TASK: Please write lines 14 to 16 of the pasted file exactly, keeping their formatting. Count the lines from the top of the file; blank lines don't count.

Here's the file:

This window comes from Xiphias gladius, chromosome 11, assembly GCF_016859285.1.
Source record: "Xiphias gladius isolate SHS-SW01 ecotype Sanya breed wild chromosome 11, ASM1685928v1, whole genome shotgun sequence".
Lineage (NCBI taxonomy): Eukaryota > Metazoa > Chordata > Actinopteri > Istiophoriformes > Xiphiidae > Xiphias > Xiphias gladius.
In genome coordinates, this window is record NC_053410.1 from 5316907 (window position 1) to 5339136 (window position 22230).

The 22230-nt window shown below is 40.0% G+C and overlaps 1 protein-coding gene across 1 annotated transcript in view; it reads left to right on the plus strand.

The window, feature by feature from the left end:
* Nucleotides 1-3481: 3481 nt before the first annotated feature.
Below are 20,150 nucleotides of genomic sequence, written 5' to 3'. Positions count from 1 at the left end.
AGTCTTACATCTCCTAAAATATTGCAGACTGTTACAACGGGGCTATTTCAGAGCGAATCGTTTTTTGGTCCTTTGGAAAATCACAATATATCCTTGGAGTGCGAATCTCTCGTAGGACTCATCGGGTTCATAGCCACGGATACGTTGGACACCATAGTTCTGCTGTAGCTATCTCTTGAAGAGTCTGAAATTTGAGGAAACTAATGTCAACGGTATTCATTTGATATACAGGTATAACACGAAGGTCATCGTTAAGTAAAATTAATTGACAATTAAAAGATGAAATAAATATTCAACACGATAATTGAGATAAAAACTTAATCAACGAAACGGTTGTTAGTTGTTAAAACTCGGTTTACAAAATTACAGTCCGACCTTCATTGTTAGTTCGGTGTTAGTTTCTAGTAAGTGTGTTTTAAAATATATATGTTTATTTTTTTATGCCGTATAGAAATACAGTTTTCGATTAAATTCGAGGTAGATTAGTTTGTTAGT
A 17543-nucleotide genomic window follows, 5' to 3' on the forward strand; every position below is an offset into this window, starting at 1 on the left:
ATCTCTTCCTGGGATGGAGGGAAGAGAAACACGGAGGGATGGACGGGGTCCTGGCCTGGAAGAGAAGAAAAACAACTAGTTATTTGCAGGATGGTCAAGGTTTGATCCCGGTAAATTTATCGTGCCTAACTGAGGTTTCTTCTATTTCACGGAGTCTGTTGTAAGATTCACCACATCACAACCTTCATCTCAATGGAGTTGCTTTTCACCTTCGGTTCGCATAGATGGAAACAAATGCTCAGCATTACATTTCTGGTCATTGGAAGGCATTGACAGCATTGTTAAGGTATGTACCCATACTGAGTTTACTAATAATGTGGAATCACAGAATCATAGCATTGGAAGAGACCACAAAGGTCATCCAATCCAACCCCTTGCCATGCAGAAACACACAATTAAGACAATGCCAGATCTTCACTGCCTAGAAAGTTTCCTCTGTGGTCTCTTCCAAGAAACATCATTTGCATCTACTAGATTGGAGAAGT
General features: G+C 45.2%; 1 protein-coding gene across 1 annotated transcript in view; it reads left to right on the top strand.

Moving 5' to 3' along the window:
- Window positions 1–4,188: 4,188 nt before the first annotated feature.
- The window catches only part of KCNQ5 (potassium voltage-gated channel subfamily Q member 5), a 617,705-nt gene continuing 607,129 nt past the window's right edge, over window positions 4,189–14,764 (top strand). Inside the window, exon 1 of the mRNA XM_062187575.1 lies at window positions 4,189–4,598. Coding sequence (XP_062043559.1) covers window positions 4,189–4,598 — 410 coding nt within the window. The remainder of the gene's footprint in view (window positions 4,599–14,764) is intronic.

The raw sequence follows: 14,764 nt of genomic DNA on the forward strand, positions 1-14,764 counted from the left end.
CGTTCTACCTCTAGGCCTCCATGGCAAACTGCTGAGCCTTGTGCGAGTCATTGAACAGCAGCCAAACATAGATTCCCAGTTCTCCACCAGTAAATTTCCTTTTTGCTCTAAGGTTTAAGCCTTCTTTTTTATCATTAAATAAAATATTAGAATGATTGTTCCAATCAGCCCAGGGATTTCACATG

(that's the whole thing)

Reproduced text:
- Window positions 1–4,188: 4,188 nt before the first annotated feature.
- The window catches only part of KCNQ5 (potassium voltage-gated channel subfamily Q member 5), a 617,705-nt gene continuing 607,129 nt past the window's right edge, over window positions 4,189–14,764 (top strand). Inside the window, exon 1 of the mRNA XM_062187575.1 lies at window positions 4,189–4,598. Coding sequence (XP_062043559.1) covers window positions 4,189–4,598 — 410 coding nt within the window. The remainder of the gene's footprint in view (window positions 4,599–14,764) is intronic.

The raw sequence follows: 14,764 nt of genomic DNA on the forward strand, positions 1-14,764 counted from the left end.